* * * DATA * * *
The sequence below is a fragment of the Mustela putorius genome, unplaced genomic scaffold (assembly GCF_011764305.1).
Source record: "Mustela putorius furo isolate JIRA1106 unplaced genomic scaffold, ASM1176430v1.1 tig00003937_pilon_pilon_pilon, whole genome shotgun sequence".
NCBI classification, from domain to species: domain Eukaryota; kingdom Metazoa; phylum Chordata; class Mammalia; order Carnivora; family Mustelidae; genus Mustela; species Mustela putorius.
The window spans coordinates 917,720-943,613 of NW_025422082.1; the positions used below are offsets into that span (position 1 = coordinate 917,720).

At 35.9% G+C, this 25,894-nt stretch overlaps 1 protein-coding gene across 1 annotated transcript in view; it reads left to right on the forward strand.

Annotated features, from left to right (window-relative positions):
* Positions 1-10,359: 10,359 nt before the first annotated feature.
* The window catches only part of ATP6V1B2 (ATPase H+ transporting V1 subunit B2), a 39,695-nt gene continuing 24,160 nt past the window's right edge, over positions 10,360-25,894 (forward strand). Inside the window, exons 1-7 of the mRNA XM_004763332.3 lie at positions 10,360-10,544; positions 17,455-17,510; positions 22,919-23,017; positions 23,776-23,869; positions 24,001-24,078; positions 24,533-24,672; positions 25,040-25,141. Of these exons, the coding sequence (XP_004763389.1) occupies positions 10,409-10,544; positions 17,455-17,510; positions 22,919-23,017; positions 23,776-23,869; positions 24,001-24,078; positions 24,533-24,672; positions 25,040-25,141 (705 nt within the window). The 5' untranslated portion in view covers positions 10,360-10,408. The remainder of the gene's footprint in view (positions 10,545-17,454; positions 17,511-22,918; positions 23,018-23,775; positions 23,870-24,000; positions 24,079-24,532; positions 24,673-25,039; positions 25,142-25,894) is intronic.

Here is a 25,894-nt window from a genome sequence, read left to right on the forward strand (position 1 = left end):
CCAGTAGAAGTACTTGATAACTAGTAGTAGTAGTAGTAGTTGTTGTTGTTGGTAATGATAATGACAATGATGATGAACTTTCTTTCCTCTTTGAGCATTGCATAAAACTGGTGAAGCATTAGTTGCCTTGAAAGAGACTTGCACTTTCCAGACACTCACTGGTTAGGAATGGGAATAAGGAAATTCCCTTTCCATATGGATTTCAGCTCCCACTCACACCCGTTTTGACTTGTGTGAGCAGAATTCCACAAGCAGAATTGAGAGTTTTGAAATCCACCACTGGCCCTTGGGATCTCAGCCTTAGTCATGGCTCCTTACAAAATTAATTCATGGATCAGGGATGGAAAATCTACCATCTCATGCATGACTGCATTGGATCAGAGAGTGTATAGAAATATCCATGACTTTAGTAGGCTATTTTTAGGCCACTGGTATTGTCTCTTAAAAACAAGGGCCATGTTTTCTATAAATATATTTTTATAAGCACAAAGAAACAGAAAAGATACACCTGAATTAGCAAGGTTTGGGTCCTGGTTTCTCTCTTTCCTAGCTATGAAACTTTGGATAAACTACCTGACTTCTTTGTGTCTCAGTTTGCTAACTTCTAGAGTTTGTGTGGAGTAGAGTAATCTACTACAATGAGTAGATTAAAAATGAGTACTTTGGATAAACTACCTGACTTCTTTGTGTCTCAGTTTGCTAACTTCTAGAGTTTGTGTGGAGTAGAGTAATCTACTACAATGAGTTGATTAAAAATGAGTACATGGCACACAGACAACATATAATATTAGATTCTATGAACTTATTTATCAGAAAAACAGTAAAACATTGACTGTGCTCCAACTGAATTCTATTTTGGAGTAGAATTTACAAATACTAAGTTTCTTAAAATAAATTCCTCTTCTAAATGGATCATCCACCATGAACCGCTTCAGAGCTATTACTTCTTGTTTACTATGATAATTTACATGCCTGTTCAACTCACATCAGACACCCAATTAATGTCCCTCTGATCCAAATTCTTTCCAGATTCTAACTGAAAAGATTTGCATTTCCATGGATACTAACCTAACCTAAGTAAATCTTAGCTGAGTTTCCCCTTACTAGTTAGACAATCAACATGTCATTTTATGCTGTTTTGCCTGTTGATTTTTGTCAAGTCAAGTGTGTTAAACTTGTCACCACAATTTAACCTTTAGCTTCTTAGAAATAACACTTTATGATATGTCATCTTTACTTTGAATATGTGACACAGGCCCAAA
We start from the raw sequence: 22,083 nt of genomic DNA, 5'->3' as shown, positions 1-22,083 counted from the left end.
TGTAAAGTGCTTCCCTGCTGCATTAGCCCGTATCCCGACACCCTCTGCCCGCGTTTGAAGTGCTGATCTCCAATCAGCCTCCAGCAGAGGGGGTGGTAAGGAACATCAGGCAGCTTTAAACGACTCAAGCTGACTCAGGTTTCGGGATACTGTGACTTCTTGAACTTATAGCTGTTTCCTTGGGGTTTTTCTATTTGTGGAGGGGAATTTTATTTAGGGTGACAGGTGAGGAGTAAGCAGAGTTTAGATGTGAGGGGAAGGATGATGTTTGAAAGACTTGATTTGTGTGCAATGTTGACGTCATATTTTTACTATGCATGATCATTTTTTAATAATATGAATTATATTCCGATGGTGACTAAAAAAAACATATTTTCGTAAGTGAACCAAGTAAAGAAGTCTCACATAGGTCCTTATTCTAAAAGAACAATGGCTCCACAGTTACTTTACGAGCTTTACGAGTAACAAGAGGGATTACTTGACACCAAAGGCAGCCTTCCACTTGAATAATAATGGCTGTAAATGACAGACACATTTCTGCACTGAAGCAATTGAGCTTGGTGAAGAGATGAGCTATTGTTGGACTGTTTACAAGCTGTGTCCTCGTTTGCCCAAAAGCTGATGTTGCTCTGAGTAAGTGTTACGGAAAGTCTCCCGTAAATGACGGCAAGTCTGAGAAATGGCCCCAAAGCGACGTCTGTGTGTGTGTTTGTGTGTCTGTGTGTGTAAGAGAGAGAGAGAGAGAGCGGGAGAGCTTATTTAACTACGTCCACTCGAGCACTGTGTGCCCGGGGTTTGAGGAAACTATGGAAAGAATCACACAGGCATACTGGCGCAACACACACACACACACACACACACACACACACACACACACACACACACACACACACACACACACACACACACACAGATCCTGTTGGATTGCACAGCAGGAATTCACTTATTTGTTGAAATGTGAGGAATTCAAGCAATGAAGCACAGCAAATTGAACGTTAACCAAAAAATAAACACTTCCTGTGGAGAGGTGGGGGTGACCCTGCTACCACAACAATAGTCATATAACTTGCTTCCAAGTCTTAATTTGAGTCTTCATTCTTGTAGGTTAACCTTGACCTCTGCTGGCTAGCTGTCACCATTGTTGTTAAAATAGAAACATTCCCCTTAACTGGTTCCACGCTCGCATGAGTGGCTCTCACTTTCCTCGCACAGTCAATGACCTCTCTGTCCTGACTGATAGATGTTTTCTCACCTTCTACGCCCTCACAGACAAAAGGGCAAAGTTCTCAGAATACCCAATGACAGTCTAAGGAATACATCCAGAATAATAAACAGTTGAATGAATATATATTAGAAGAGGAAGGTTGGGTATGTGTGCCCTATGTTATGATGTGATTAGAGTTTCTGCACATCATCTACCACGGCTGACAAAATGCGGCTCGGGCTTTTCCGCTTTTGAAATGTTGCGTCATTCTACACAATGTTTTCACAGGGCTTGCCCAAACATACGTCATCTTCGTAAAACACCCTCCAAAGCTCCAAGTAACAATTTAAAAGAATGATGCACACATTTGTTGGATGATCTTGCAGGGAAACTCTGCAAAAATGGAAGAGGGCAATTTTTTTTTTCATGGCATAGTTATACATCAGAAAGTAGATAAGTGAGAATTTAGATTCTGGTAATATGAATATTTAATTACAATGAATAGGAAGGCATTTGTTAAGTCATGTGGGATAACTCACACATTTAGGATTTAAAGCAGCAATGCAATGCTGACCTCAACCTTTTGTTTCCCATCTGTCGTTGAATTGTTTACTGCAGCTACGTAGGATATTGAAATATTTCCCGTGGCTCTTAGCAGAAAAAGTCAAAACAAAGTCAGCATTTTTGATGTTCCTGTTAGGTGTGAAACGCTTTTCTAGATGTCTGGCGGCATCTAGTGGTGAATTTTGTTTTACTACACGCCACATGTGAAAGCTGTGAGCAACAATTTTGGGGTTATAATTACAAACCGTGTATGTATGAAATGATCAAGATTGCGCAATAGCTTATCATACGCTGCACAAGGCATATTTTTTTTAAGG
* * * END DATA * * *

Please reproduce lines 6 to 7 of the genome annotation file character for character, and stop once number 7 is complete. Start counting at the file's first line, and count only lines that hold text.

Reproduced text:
Annotated features, from left to right (window-relative positions):
* Positions 1-10,359: 10,359 nt before the first annotated feature.